Maple leaf–like areas correspond to multifocal tumor nests containing pigment aggregates, connected to each other by lobular extensions. Blue-gray globules correspond to small basal cell tumor islands in the dermis. Spoke wheel areas are due to tumor nests arising and connected to the epidermis.[2] Chrysalis-like structures are shiny, white, orthogonal linear streaks, which are prominent under polarized dermoscopy.[4] White streaks are formed due to the presence of collagenous stroma and fibrosis in the dermis.[3] The vascular structures such as arborizing vessels and short fine telangiectasias are less common in pigmented BCCs than those in nonpigmented BCCs. The brown dots correspond to free pigment deposition along the dermoepidermal junction and/or melanophages and/or small aggregates of pigmented neoplastic cells in the papillary and reticular dermis.[2]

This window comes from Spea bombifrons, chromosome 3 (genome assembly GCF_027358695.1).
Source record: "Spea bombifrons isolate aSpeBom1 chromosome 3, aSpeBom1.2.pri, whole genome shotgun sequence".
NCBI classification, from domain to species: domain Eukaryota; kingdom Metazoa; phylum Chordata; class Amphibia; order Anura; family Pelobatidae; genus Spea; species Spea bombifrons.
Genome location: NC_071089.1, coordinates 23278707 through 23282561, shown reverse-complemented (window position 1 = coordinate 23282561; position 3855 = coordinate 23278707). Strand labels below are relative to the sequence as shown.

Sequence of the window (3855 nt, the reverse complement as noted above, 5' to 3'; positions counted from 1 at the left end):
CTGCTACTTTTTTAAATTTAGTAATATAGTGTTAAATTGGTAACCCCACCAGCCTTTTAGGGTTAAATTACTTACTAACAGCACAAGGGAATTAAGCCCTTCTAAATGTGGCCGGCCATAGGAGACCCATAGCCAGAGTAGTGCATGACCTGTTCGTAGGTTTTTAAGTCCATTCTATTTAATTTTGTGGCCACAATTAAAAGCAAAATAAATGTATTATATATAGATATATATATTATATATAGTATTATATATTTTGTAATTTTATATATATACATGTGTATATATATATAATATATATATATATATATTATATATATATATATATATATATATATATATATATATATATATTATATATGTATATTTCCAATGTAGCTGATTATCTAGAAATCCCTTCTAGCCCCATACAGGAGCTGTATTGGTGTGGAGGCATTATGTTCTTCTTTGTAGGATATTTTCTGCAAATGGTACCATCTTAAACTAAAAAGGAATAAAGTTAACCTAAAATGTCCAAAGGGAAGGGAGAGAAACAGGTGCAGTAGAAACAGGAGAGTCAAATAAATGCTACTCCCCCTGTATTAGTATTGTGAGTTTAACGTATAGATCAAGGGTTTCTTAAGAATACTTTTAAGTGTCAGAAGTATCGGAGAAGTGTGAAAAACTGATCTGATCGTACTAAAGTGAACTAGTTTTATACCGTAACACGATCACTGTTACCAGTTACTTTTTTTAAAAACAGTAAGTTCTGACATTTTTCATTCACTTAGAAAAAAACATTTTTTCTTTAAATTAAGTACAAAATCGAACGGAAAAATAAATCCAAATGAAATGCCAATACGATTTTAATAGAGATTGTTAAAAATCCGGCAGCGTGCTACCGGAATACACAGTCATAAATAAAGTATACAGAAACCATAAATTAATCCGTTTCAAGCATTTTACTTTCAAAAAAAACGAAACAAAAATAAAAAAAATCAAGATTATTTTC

The diagnosis of BCC should not be based on a single feature but on a set of dermoscopic features in combination with the clinical context. Histopathology is often essential, and produces the final and decisive diagnosis.

Declaration of patient consent

The authors certify that they have obtained all appropriate patient consent forms. In the form the patient(s) has/have given his/her/their consent for his/her/their images and other clinical information to be reported in the journal. The patients understand that their names and initials will not be published and due efforts will be made to conceal their identity, but anonymity cannot be guaranteed.

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Conflicts of interest

There are no conflicts of interest.